In a scenario where an employer fires you for no reason, wrongful termination may have taken place. Fortunately, this may be deemed illegal and can be grounds for a lawsuit due to specific federal and state laws. The downside, however, is that a wrongful termination case is complicated and can go either way.
Can an Employer Fire you for no Reason?
An employer can terminate an employee for no reason but only during specific situations. At-will employees, for example, can be fired without warning by their employers. An employer isn’t obliged to inform an employee any notice of his or her impending termination. Unless you have a contract with your employer stating that a notice period is required before termination, being an at-will employee means that your employer can freely terminate you for any reason and at any time. In the United States, most employees work on an at-will basis.
To know whether or not you are an at-will employee, a simple review of your employment contract or an analysis of the employee handbook, if available, is all you need. If those two prove to be inadequate, seeking information from the company’s human resources department may solve the dilemma.
There are still several ways to combat the at-will clause even if its regulations or terms are seemingly encompassing. According to Federal Law, under Title VII of the Civil Rights Act of 1964, if you have been terminated on the basis of discrimination, the firing can be considered as wrongful termination. It can be regarded as wrongful if the termination of employment was based on one of the employee’s following reasons:
- National origin;
- Sex or sexual orientation;
However, proving whether or not discrimination was indeed the basis of termination is another matter. Besides the discriminatory traits mentioned above, other scenarios that render an at-will clause obsolete include the following:
Utilizing a written agreement to your advantage may be the most effective way of establishing a lawsuit claim and can also be a way to combat termination without warning. Written agreements may come in the form of a contract or any promise or terms written on paper signed by an employer stating guaranteed employment.
By using this, you can already pinpoint what your employer is doing wrong an can be also be used as evidence for your claims These written agreements may include clauses affirming that an employee may only be fired for a good cause or a section that states continued employment for a certain amount of time.
Similar to a written agreement, implied agreements state an action suggesting that an employee may only be terminated within good reason or a promise validating continued employment. However, this is harder to prove as these claims are based on perception and no physical evidence is available to support the validity of the claim. In this scenario, claims may be based on the following and can be used in court:
- Employment duration;
- Positive performance review history;
- Job promotion regularity;
- Or continued employment assurances.
When an employee has been terminated after engaging in a legally protected activity against his or her employer such as helping in an ongoing investigation or inquiry, the termination can be deemed as retaliation and is therefore unlawful.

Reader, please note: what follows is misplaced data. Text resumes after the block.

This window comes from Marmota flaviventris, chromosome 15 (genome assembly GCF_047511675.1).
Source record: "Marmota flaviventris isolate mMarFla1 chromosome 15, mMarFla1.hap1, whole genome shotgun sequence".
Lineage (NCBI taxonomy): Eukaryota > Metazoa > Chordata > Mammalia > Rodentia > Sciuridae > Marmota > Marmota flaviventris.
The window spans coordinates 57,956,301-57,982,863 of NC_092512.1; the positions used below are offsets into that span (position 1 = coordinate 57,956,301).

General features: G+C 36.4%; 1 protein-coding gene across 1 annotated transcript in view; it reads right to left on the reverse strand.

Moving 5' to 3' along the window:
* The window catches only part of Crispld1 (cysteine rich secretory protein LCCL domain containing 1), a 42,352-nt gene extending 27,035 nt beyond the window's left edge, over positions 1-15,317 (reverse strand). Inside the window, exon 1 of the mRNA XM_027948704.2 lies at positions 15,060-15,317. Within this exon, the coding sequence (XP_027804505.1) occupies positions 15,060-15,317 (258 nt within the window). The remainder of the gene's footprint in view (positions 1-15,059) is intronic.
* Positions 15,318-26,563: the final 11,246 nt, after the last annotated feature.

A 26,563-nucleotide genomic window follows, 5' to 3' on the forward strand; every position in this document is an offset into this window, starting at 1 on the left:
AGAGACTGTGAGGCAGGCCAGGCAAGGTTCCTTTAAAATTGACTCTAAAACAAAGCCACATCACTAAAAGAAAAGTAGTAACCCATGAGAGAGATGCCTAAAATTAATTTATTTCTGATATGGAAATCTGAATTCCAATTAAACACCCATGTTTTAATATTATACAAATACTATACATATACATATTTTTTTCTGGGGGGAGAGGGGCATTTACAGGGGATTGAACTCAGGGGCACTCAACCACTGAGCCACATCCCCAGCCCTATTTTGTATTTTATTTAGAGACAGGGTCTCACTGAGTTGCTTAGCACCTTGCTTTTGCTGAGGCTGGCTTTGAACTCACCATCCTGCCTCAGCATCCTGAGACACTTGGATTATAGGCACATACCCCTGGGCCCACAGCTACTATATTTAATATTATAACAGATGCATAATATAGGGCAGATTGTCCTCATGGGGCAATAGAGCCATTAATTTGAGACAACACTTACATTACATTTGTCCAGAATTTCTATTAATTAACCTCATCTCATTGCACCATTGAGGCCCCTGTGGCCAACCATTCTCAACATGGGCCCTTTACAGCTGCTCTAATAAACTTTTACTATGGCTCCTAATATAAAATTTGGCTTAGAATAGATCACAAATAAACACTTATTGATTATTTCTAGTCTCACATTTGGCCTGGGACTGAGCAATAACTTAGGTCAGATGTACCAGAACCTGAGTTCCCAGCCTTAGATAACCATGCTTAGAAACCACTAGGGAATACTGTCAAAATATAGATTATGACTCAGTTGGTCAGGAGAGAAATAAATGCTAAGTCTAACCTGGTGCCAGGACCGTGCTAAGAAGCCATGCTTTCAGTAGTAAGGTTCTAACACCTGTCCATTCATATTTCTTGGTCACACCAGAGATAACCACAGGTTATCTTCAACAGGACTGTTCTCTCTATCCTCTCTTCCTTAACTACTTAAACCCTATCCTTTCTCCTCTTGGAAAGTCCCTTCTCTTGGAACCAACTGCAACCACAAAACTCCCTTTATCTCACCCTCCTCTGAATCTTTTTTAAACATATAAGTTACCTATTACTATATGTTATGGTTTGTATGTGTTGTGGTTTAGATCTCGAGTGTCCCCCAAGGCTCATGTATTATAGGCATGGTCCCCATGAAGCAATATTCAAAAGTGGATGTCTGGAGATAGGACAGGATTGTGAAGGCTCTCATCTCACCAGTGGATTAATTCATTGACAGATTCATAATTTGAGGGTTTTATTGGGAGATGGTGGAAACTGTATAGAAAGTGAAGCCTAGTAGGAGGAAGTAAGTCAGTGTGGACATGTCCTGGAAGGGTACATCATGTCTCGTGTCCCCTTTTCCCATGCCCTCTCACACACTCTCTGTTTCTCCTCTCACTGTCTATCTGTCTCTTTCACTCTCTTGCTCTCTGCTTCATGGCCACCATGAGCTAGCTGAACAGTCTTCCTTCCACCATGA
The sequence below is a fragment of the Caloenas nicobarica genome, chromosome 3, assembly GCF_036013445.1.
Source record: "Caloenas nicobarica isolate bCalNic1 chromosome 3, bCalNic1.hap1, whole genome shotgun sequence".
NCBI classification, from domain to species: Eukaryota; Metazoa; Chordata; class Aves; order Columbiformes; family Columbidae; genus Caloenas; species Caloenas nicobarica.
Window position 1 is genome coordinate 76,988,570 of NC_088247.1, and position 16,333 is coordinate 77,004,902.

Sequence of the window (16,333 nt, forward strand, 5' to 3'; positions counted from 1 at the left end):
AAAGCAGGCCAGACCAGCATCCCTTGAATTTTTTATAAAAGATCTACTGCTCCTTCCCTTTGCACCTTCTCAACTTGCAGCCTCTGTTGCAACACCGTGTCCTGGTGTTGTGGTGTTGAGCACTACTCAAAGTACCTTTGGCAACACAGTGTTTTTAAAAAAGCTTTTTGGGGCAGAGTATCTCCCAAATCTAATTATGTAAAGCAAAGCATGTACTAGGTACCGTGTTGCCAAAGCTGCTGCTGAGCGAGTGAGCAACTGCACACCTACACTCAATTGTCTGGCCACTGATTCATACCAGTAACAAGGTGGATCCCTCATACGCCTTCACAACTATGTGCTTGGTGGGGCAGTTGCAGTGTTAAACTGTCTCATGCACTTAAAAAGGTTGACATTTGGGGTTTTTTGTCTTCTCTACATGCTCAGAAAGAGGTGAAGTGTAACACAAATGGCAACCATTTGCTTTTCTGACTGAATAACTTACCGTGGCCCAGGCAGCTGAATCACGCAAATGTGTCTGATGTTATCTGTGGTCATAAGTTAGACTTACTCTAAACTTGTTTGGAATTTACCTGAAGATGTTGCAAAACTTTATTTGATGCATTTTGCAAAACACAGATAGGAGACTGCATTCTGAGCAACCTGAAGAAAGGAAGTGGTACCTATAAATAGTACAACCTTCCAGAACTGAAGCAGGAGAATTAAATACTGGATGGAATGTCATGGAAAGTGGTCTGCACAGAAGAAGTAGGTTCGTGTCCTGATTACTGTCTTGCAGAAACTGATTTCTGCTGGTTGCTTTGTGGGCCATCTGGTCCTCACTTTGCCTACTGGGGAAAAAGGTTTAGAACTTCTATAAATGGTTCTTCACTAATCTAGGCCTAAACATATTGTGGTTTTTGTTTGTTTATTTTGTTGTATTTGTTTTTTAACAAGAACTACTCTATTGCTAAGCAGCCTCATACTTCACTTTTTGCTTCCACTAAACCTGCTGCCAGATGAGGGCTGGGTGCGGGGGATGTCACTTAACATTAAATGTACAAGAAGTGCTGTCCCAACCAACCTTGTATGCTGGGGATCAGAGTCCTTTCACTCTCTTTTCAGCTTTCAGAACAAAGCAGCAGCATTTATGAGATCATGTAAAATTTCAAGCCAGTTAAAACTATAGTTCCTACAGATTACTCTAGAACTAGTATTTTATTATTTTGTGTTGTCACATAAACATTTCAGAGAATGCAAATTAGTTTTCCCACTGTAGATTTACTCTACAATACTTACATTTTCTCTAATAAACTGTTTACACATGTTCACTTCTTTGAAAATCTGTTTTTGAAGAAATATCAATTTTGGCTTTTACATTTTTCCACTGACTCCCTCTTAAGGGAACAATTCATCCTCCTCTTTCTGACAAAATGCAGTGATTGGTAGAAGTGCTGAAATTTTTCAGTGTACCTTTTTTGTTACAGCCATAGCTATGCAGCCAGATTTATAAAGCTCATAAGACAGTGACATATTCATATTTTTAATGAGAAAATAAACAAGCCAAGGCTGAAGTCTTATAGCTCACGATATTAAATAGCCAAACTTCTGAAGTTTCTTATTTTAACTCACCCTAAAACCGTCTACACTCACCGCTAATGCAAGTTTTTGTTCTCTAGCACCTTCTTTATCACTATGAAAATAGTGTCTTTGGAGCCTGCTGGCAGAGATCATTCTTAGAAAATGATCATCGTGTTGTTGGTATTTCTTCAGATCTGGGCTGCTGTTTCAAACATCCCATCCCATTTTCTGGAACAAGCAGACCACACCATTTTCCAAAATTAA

An employee must show that he or she has been involved in a legally protected activity to prove that termination due to retaliation has taken place. Proving this includes having registered a complaint of harassment or discrimination with the Equal Employment Opportunity Commission or with the employer. Furthermore, it must also be determined that this action has incited a response from your employer such as termination.
Violation of Public Policy
If an employee is being fired as a result of an employer requiring him or her to break the law; beg off from performing a legal obligation; refrain from exercising a right or privilege; or to forego reporting a violation of an important law, then this may be a case of violation of a public policy. Violations of public policy include preventing an employee from taking time off to serve on a jury, voting, serving in the military or National Guard, or disclosing an unlawful act either from the company or in general.
Good Faith and Fair Dealing Breach
Federal and state laws require both parties to follow the implied duty of good faith and fair dealing even if they are not written or stated in some contracts. This includes employees being terminated to prevent them from collecting sales commissions, wages, or promotions; or being terminated to be replaced by someone who will work for a lower salary.
What to do if You’ve Been Fired Without Warning?
If you feel like you have been unlawfully fired without warning, you should not shrug it off so easily. Being fired without notice is an injustice that should best be tackled with legal action. For wronged employees, there are proper and effective avenues where you can settle your grievances. However, as previously mentioned, proving these scenarios as wrongful termination cases can prove to be difficult as you’ll need proper legal advice and extensive knowledge and vast experience in employment law. In these scenarios, hiring an employment lawyer on your side is the best course of action.
One of the top firms in the state of California, the Mesriani Law Group uses their decades of experience in employment law to take on and win claims for their clients. In their vast experience, they have won over 100 million dollars in damages for their clients and have successfully fought for their clients’ rights. Attorneys well-versed in employment law and wrongful termination cases will be on your side.